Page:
So I’m called in to the examination room of this woman with some fancy title. Senior something chief wizard something of somewhere. At least she said she was a doctor. Put the thing on my finger to check my blood oxygen levels. Came back normal. Staggered me, that. I mean, I was still out of breath after walking the single flight of stairs to the examination room. ‘Are you sure it’s working, love?’ Stuck that thing in my ear. Listened to my chest. I was a little alarmed when she said she wanted to feel my glands. I had no idea what glands were…
Hmm, they were a little swollen, but nothing to worry about. Nor was a huge, red rash I had on my back but, obviously, one I didn’t know about. “Nothing to worry about,” she said. Nothing to worry about! A huge red rash! Are you mad! What the hell is it! Didn’t find out, readers. Last time I had a cough this bad, I had to go for an x-ray, and yes, I hate those as much as I hate the doctors. I don’t like taking my top off, for a start. Especially in a room full of gorgeous young female nurses. I’d rather a bald, fat, sweaty old bloke, to be honest. Why do they put makeup on for work, I wonder. The female nurses. Not sweaty old blokes. Well, maybe they do, I’m not one yet.
In case you’re thinking, ‘Well, you must take your top off in public sometimes, like when you’re going for a swim.’ No. I always swam with a t-shirt on. Needless to say, the excess weight caused me to nearly drown on more than one occasion. And obviously, I never learnt to swim. Still got my safety in water certificate, though. Not sure how…
The good doctor said that they don’t give out antibiotics for coughs unless you’ve had them for a month. Apparently. So she gave me nasal spray for my blocked nose and watery eyes. And I got some very powerful soother sweets for my throat and chest, which was hurting pretty badly. So I got my medication and then I decided to read the instructions. And what does it say? ‘This medicine belongs to a group of medicines called steroids.’ Oh, yeah. I’m a bad boy now. The girls love a bastard. Nice guys always finish last.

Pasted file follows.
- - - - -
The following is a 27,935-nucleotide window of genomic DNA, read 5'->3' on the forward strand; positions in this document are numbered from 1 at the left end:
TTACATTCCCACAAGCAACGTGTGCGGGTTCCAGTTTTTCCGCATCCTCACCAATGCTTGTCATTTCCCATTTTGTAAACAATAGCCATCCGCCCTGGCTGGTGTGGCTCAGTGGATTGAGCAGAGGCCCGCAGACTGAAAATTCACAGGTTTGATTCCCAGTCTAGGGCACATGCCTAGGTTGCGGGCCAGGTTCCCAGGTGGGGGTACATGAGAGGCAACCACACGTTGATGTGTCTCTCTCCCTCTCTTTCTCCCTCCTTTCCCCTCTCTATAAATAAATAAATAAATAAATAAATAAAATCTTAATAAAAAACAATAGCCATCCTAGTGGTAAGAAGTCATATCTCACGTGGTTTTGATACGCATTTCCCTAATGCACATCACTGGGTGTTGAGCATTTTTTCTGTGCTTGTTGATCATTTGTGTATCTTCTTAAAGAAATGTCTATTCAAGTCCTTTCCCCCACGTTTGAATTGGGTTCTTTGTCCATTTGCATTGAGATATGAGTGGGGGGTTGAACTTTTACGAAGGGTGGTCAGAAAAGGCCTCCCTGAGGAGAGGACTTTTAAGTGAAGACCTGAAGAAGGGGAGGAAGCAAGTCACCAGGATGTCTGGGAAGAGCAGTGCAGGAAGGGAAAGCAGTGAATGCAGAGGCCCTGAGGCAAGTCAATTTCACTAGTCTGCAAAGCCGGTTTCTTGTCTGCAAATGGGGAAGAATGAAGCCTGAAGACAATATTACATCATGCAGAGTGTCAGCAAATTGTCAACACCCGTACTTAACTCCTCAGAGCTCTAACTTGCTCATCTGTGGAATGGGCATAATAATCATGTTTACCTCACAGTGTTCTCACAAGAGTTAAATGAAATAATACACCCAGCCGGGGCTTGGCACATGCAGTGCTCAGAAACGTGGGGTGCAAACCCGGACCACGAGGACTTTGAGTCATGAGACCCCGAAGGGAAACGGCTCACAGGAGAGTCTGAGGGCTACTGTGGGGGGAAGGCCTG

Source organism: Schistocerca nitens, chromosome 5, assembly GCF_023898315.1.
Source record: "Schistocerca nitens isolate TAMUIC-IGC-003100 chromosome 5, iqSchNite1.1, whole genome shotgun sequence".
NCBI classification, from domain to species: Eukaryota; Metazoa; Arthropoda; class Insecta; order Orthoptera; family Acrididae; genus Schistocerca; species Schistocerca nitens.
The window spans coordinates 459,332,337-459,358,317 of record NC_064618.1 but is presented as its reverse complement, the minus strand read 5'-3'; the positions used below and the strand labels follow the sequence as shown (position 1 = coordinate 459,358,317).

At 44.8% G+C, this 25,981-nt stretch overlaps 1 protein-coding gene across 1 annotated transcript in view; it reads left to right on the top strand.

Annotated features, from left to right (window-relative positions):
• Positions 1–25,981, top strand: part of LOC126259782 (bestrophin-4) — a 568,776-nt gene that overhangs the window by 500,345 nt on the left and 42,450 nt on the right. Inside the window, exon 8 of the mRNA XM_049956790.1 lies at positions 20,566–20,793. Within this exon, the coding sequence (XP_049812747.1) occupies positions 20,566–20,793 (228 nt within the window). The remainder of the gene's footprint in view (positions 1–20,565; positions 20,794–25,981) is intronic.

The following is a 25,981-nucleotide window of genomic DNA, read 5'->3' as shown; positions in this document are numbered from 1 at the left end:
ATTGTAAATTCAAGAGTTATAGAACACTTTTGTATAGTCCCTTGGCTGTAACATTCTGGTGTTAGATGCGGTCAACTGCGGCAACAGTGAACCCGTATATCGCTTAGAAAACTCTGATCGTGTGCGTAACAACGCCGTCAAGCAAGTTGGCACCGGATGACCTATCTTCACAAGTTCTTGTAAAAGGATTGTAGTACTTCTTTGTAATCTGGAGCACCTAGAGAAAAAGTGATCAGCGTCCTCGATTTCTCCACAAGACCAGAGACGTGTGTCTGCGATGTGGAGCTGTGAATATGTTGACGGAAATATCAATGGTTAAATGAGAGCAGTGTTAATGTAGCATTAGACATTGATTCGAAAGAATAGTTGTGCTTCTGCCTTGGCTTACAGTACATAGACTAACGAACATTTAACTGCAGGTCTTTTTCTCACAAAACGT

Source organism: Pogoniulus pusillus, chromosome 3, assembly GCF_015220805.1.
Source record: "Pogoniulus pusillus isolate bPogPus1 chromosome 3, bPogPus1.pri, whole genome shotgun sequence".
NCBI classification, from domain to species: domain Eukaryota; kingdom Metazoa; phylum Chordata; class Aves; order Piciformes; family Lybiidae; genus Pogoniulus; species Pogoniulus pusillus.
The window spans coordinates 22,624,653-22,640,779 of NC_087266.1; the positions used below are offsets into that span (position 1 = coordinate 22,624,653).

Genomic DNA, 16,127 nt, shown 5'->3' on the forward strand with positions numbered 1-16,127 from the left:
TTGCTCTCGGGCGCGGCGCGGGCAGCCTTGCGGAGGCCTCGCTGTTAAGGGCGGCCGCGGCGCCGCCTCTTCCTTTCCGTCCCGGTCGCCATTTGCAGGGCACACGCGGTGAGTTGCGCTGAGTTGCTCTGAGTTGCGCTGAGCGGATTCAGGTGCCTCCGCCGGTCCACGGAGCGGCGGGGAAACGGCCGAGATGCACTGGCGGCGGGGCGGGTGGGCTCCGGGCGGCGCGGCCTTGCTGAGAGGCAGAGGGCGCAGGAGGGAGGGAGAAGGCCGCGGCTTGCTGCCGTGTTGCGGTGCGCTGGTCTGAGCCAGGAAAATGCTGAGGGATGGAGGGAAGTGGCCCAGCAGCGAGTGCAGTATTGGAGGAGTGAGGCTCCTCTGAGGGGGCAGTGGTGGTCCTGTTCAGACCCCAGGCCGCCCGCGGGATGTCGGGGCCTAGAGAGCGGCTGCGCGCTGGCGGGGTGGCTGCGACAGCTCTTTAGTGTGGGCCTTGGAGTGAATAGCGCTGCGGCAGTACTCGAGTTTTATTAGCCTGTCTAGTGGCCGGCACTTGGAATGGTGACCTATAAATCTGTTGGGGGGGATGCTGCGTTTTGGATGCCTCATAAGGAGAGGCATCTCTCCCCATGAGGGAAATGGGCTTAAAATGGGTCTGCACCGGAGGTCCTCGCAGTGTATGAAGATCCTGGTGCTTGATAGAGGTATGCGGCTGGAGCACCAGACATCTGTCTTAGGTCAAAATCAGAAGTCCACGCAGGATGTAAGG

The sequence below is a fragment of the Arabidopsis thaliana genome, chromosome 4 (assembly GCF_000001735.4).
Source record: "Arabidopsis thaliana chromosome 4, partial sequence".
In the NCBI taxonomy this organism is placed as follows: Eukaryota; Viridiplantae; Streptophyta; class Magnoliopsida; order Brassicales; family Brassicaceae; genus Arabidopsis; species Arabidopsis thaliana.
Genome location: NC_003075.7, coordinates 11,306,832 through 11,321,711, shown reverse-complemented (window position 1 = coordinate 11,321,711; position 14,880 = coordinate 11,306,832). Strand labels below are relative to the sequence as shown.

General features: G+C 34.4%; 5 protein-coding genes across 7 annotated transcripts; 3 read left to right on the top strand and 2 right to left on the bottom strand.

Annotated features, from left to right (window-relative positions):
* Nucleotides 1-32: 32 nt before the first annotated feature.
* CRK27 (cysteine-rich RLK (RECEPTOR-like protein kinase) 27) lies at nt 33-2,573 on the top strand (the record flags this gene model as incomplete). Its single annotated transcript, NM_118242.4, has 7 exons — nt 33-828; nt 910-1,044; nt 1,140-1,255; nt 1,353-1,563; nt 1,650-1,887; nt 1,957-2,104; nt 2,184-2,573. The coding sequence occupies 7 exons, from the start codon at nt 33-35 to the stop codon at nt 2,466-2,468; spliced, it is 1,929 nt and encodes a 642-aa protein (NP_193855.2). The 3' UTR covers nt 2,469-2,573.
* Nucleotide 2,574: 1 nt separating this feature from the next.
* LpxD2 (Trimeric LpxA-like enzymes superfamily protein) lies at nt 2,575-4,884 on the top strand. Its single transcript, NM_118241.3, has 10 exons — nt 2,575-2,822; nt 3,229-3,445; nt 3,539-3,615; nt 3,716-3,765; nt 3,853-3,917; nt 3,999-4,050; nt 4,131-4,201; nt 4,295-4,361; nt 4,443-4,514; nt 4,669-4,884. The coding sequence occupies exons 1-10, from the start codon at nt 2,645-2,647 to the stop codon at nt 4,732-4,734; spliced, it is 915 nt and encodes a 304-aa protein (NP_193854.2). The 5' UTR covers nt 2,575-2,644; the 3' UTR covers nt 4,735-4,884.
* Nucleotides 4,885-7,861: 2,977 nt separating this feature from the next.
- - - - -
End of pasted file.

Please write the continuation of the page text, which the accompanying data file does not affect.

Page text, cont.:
I fell into a fun routine of injecting this nasal spray up my nose, followed by cough medicine and two types of soothers. It got to the point where I felt like I was being kept alive by steroids and honey and lemon flavoured lozenges. I’m still not fully recovered, despite a week of taking all these treatments, but I certainly feel like I’m on the mend. In some regards. I mean, after an illness, do you ever feel a tad woozy? Like it’s really taken its toll out of you and you just can’t function properly? Yeah, I’m in that purgatory, readers.
I went to get some pads for my face on Friday. “That’ll be £2.99 sir.” I gave her £2.50. “That’s not the right change, sir.” “Eh?” “You’ve only given me £2.50.” “Huh?” “You… need… to… give… me… more… money.” “What?” “Are you okay?” “But… it’s… what?” Then it hit me. Of course, by the time I’d got out more money, she’d gone. She’d disappeared whilst I was fidgeting around for more money. She only gone to check the price, hadn’t she? I’m still not quite 100%, is my point…
I try to comfort myself with words such as, ‘Well, it happens to the best of us’, but in truth, I know I’m a complete and utter moron. And hey, I’m proud of that. Embrace your stupidity, is what I say.
Admittedly, it’s not the best message to give kids…
British politician, Helen Joanne Cox (1974-2016), once said: “We are more united and have far more in common with each other than things that divide us.”
Peace Out :|: